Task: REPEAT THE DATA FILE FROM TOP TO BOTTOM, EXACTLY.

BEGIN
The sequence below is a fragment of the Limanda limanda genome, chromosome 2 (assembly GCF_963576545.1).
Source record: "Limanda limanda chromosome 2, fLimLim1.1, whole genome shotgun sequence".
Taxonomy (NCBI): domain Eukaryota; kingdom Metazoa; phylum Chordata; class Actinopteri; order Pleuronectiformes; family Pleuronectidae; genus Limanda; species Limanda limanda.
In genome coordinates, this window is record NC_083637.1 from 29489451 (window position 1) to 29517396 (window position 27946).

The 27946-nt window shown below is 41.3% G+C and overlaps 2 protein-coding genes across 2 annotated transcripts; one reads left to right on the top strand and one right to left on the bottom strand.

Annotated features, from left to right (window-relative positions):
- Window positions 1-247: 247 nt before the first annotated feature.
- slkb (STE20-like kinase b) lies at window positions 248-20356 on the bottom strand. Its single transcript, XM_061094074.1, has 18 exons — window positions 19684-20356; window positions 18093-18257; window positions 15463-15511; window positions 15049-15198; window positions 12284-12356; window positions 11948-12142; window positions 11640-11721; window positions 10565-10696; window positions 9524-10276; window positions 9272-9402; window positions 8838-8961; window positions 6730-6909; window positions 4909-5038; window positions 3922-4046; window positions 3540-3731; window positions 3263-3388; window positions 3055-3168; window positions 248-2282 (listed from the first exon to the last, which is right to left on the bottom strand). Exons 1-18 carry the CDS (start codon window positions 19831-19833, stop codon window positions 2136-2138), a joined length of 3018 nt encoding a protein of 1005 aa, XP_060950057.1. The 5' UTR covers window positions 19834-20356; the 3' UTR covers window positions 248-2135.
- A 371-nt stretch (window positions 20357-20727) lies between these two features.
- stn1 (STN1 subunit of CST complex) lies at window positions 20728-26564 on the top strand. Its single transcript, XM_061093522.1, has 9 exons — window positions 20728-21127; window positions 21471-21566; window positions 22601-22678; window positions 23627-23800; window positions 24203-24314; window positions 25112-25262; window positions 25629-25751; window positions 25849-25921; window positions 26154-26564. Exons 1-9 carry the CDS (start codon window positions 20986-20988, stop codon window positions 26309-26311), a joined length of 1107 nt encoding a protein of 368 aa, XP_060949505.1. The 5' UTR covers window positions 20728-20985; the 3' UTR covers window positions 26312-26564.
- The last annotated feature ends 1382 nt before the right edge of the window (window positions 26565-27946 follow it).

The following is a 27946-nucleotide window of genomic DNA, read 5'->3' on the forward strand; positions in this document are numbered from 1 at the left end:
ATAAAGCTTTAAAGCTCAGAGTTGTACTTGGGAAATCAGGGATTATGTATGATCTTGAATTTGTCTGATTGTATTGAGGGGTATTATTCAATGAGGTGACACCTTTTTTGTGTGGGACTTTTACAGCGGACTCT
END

The sequence below is a fragment of the Limanda limanda genome, chromosome 2 (assembly GCF_963576545.1).
Source record: "Limanda limanda chromosome 2, fLimLim1.1, whole genome shotgun sequence".
Taxonomy (NCBI): domain Eukaryota; kingdom Metazoa; phylum Chordata; class Actinopteri; order Pleuronectiformes; family Pleuronectidae; genus Limanda; species Limanda limanda.
In genome coordinates, this window is record NC_083637.1 from 29489451 (window position 1) to 29517396 (window position 27946).

The 27946-nt window shown below is 41.3% G+C and overlaps 2 protein-coding genes across 2 annotated transcripts; one reads left to right on the top strand and one right to left on the bottom strand.

Annotated features, from left to right (window-relative positions):
- Window positions 1-247: 247 nt before the first annotated feature.
- slkb (STE20-like kinase b) lies at window positions 248-20356 on the bottom strand. Its single transcript, XM_061094074.1, has 18 exons — window positions 19684-20356; window positions 18093-18257; window positions 15463-15511; window positions 15049-15198; window positions 12284-12356; window positions 11948-12142; window positions 11640-11721; window positions 10565-10696; window positions 9524-10276; window positions 9272-9402; window positions 8838-8961; window positions 6730-6909; window positions 4909-5038; window positions 3922-4046; window positions 3540-3731; window positions 3263-3388; window positions 3055-3168; window positions 248-2282 (listed from the first exon to the last, which is right to left on the bottom strand). Exons 1-18 carry the CDS (start codon window positions 19831-19833, stop codon window positions 2136-2138), a joined length of 3018 nt encoding a protein of 1005 aa, XP_060950057.1. The 5' UTR covers window positions 19834-20356; the 3' UTR covers window positions 248-2135.
- A 371-nt stretch (window positions 20357-20727) lies between these two features.
- stn1 (STN1 subunit of CST complex) lies at window positions 20728-26564 on the top strand. Its single transcript, XM_061093522.1, has 9 exons — window positions 20728-21127; window positions 21471-21566; window positions 22601-22678; window positions 23627-23800; window positions 24203-24314; window positions 25112-25262; window positions 25629-25751; window positions 25849-25921; window positions 26154-26564. Exons 1-9 carry the CDS (start codon window positions 20986-20988, stop codon window positions 26309-26311), a joined length of 1107 nt encoding a protein of 368 aa, XP_060949505.1. The 5' UTR covers window positions 20728-20985; the 3' UTR covers window positions 26312-26564.
- The last annotated feature ends 1382 nt before the right edge of the window (window positions 26565-27946 follow it).

The following is a 27946-nucleotide window of genomic DNA, read 5'->3' on the forward strand; positions in this document are numbered from 1 at the left end:
ATAAAGCTTTAAAGCTCAGAGTTGTACTTGGGAAATCAGGGATTATGTATGATCTTGAATTTGTCTGATTGTATTGAGGGGTATTATTCAATGAGGTGACACCTTTTTTGTGTGGGACTTTTACAGCGGACTCT